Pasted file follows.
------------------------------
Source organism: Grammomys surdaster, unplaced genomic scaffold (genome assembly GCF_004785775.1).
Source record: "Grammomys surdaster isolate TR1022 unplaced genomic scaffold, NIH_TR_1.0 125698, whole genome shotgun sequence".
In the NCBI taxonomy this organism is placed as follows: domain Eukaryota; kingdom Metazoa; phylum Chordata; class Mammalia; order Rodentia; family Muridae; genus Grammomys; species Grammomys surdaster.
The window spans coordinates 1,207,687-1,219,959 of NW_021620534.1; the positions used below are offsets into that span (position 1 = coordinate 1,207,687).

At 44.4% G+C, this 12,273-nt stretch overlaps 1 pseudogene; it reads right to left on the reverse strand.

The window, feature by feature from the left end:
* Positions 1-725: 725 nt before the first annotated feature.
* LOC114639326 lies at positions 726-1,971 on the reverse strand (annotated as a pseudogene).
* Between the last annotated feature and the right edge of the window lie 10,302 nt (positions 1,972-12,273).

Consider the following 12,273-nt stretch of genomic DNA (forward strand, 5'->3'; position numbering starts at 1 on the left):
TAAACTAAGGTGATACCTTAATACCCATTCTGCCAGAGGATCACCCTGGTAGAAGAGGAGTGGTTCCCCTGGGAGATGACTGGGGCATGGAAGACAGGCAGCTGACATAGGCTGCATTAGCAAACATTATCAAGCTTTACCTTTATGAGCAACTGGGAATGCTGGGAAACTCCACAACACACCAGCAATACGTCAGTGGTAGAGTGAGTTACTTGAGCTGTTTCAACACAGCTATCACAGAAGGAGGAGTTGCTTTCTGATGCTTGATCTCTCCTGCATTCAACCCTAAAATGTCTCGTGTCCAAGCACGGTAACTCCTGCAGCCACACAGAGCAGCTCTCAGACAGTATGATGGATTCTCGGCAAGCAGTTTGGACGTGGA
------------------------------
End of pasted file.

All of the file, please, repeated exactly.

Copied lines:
Source organism: Grammomys surdaster, unplaced genomic scaffold (genome assembly GCF_004785775.1).
Source record: "Grammomys surdaster isolate TR1022 unplaced genomic scaffold, NIH_TR_1.0 125698, whole genome shotgun sequence".
In the NCBI taxonomy this organism is placed as follows: domain Eukaryota; kingdom Metazoa; phylum Chordata; class Mammalia; order Rodentia; family Muridae; genus Grammomys; species Grammomys surdaster.
The window spans coordinates 1,207,687-1,219,959 of NW_021620534.1; the positions used below are offsets into that span (position 1 = coordinate 1,207,687).

At 44.4% G+C, this 12,273-nt stretch overlaps 1 pseudogene; it reads right to left on the reverse strand.

The window, feature by feature from the left end:
* Positions 1-725: 725 nt before the first annotated feature.
* LOC114639326 lies at positions 726-1,971 on the reverse strand (annotated as a pseudogene).
* Between the last annotated feature and the right edge of the window lie 10,302 nt (positions 1,972-12,273).

Consider the following 12,273-nt stretch of genomic DNA (forward strand, 5'->3'; position numbering starts at 1 on the left):
TAAACTAAGGTGATACCTTAATACCCATTCTGCCAGAGGATCACCCTGGTAGAAGAGGAGTGGTTCCCCTGGGAGATGACTGGGGCATGGAAGACAGGCAGCTGACATAGGCTGCATTAGCAAACATTATCAAGCTTTACCTTTATGAGCAACTGGGAATGCTGGGAAACTCCACAACACACCAGCAATACGTCAGTGGTAGAGTGAGTTACTTGAGCTGTTTCAACACAGCTATCACAGAAGGAGGAGTTGCTTTCTGATGCTTGATCTCTCCTGCATTCAACCCTAAAATGTCTCGTGTCCAAGCACGGTAACTCCTGCAGCCACACAGAGCAGCTCTCAGACAGTATGATGGATTCTCGGCAAGCAGTTTGGACGTGGA